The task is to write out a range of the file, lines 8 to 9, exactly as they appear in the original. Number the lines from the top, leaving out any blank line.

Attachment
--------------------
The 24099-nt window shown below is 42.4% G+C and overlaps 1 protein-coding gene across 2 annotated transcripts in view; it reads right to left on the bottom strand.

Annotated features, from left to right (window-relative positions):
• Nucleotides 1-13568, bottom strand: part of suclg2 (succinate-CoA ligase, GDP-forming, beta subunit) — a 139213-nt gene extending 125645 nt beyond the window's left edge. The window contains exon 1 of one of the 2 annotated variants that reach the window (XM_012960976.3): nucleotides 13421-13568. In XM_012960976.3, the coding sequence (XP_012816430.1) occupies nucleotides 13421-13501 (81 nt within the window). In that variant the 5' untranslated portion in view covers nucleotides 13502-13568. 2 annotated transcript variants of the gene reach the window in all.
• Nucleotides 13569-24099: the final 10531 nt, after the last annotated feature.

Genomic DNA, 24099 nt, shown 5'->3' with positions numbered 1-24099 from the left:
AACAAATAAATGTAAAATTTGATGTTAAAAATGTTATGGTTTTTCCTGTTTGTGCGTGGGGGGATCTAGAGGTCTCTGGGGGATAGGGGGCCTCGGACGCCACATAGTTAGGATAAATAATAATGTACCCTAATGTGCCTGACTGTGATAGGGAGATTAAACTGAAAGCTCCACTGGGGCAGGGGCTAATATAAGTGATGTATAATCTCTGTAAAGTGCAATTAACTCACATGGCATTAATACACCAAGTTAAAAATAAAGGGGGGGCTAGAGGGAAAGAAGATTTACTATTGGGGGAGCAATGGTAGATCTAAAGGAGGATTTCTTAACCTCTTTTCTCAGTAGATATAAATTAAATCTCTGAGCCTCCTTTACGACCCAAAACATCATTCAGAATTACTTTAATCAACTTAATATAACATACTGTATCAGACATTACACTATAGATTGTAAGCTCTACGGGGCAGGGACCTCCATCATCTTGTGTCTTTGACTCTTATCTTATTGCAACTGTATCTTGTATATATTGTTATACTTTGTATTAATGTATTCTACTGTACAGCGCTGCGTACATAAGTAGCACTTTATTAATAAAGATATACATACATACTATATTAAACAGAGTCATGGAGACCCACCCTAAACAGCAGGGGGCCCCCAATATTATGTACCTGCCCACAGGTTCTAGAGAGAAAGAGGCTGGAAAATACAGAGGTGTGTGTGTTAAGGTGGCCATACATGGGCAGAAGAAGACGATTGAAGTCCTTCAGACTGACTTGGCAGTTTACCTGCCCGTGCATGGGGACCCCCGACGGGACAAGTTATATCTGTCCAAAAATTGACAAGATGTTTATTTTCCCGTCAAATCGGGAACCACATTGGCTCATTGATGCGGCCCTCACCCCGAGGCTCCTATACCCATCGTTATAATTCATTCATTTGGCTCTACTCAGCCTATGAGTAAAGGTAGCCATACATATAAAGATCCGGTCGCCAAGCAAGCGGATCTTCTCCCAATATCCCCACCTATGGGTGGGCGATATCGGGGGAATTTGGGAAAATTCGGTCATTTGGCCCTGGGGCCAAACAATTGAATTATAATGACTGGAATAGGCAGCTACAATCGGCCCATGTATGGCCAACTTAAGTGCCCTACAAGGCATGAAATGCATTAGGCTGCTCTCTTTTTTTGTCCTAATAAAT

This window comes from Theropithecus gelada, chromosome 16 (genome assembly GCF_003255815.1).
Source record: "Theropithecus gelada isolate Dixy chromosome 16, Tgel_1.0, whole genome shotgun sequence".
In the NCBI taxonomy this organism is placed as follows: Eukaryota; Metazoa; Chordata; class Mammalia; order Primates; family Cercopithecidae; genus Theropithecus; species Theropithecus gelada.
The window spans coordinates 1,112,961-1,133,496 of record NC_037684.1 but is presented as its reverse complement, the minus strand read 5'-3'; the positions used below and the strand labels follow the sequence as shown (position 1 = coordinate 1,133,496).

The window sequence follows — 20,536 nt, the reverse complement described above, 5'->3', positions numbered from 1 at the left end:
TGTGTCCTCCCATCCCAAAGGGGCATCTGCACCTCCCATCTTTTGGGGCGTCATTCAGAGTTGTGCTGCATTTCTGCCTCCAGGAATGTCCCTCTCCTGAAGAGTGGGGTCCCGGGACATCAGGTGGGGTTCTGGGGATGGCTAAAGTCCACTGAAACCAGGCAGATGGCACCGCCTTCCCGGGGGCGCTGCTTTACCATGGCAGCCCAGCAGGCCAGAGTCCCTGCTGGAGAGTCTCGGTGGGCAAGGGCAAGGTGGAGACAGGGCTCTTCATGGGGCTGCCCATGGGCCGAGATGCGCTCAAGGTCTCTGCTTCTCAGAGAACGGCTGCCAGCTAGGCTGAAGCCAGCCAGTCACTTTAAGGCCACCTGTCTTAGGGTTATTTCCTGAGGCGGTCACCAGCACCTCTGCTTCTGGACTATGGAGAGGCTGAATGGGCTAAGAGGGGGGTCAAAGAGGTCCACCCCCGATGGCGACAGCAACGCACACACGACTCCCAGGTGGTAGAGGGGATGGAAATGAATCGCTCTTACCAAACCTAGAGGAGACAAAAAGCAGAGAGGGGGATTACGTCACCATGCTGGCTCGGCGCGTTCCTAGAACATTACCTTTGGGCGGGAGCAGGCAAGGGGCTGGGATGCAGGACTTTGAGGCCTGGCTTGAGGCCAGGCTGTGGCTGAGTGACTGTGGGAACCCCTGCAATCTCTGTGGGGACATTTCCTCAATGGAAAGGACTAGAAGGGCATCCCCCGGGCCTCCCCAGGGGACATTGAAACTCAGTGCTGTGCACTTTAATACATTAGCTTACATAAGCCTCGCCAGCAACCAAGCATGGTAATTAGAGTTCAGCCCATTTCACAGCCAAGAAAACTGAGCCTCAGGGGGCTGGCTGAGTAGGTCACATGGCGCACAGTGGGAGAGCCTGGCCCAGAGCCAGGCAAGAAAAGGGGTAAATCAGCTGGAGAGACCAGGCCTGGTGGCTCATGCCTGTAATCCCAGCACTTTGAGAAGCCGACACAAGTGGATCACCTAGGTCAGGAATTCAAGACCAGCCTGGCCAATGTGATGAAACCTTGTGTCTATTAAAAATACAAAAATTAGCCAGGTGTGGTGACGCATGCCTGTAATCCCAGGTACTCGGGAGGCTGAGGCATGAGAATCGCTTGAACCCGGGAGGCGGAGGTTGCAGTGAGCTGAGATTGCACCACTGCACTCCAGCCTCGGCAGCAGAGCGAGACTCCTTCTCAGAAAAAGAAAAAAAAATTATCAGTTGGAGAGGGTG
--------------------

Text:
Source record: "Theropithecus gelada isolate Dixy chromosome 16, Tgel_1.0, whole genome shotgun sequence".
In the NCBI taxonomy this organism is placed as follows: Eukaryota; Metazoa; Chordata; class Mammalia; order Primates; family Cercopithecidae; genus Theropithecus; species Theropithecus gelada.